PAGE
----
Not too long ago, billionaire entrepreneur Richard Branson created a challenge for the world: Branson would offer millions to the individual who could create a device capable of capturing carbon dioxide emissions in the most efficient way possible. Too bad for Branson that those devices already exist in nature, and they’re known as trees.
As the Branson example shows, trees are often taken for granted. They are commonplace but crucial for sustaining life on Earth, and many are much older than we think. There’s a reason why in cartoons, trees are projected to be old and wise; some trees that we pass on our daily commutes stood as Confederate and Union soldiers were engaging in the multi-year bloodbath known as the Civil War.
Beth Moon has spent fourteen years of her life documenting the world’s oldest and most interesting trees through photography and print making, ultimately traveling around the globe and compiling her findings into the book, “Ancient Trees: Portraits of Time”.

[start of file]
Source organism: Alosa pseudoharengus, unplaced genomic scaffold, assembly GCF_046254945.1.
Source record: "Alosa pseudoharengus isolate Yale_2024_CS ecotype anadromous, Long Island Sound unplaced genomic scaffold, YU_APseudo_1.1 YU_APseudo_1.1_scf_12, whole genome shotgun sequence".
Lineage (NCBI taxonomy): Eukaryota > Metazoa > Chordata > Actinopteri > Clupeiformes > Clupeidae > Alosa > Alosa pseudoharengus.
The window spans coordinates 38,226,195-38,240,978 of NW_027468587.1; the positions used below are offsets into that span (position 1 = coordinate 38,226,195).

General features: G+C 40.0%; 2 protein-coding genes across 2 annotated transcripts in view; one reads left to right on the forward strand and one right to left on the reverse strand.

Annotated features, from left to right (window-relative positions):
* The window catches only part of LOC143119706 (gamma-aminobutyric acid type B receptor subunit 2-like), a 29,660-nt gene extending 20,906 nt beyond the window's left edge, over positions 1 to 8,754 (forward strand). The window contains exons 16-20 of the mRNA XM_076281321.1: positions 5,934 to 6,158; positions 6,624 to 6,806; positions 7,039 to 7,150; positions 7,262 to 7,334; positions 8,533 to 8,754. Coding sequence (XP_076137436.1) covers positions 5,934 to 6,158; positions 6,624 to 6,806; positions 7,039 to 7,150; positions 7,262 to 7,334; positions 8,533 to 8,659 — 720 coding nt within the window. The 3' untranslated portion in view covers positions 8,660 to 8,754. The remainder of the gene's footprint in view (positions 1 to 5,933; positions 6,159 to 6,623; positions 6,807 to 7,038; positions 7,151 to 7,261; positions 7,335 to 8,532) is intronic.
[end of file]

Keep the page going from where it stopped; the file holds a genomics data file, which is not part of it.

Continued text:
But these aren’t just any old prints; Moon uses a complex printing technique called the platinum or palladium process, which ensures that her prints last an incredibly long time—just like the trees she captures. As Moon says,”With platinum printing, noted for its beautiful luminosity and wide tonal scale, the absence of a binder layer allows very fine crystals of platinum to be embedded into the paper giving it a 3 dimensional appearance. Unrivaled by any other printing process, platinum, like gold, is a stable metal. A print can last for thousands of years.”